The Magic of Altruism: Step 3

You might’ve heard business people talk about ROI: Return on Investment. Another word for it is the Cost/Benefit Ratio. In volunteer-speak this means: what’s in it for me.
That may sound brash or rude but when you think back to the definition of altruism it makes sense. If this is a selfless act there has to be a motivating factor behind why a volunteer does what a volunteer does. What is the inspiration behind this selfless act.
The motivation or “what’s in it for me” is the most important aspect you will bump up against. This Cost/Benefit ratio is what is going to attract people to your cause and to keep them there when the times get rough.

What moves people to action may not always seem so selfless.  When all else fails, things like money, power and values are what cause people to act and move forward. Since we are talking about selfless acts maybe money, from a personal point of view may not be the driving force. But when you look at charitable organizations what is one of the things they all have in common. The need for money. Although there might not be a personal net gain many volunteers are very motivated at drawing money into their organization.

Another reason a person will act against the odds, is if they are attracted to a sense of power. Again this may not be a selfless motivator but if you have a leader who is drawn to a place of power and wants to run your organization it may not be a bad thing.
Both power and money can be looked at from another angle. These two benefits are extrinsic motivators. That means they are things “outside” of the person that causes them to act.

People, in the absence of things like outright money and power, are inexorably drawn to “stand up” for a cause and are most definitely driven by their values or more likely their archetypes. These two things are intrinsic.  While power and money can be extremely useful motivators they are at the mercy of the outside environment and therefore not to reliable.

But intrinsic motivators can be downright magical. No matter what happens on the outside of a person you can always count on values and archetypes to be a constant push. People will go to great lengths to get their values met and to be able to tell their archetypical story.
How can you get this to work for you? It can be explained in one word: listen.

Spend the time to listen to the people you want to draw into your organization. Find out what it is that they value, what is their story and show them how working as a volunteer for you can fit right into this intrinsic motivation. If someone values making an impact, show them how the role they play for your organization will have an impact on individuals, groups, your organization and the world. Listen to what they find important and fit that into what you need. Sometimes people just need to be shown what these drivers are.  I a few magic tricks I can do with groups to find that in themselves and to see it in others. You will find there are ways both power and money can indicate a value. In other words, they are just vehicles to get people what they really want .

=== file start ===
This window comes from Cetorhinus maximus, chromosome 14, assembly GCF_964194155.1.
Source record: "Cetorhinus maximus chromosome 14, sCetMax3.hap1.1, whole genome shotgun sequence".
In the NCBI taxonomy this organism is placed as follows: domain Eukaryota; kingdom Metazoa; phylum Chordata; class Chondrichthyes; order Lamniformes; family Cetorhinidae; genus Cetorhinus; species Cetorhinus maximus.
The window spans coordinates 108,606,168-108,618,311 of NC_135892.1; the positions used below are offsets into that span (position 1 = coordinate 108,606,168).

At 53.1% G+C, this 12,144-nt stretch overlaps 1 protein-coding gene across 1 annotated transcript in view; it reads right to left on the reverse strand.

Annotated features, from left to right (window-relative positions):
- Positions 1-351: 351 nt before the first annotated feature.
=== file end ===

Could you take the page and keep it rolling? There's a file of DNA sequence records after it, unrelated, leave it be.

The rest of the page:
What causes people to pull back and choose inaction? Guilt, shame and blame are all things that motivate people but strangely enough they can motivate people in the other direction. Like power and money they work for a little while but using these three things is like hood-winking people into helping out. They will back fire even if they do temporarily work because you risk damaging the trust of your organization.

These three things can work in the opposite direction. You might get some people to sign up and help at first but some people are actually repelled by using these techniques. They will hear what you are saying, pull back and you will never see them again.

What is the bottom line for this step? In Step 1 we indicated that people need to be informed so they can SEE the need for intervention. In Step 2 be clear about what “situations” attract people to see the need to intervene or volunteer. This final step is all about first listening to what your prospective volunteers value, what is their archetype. Show them how these intrinsic motivators can be found and met within your own organization.

When faced with the membership of my own club I asked them what they valued. I gave examples how certain values could be met when taking on a leadership role within our organization. It didn’t hurt that I had spent time listening to what they all valued as individuals. I was able to give examples that fit with what I knew about them and I was able to deliver it anonymously so people did not feel trapped. Did they know I was doing this? Yes, I told them because I didn’t want to lose their trust.

Probably giving this kind of appeal works best in a “forum” situation. But be careful. Don’t forget that the more the people in the crowd the less likely they will step up to stand out. After speaking to the group take the time to approach each person individually and see what they thought.

What are some values you are aware of and how would they fit into a particular organization?

How would you find out how to recognize the values and archetypes of the people you are approaching?

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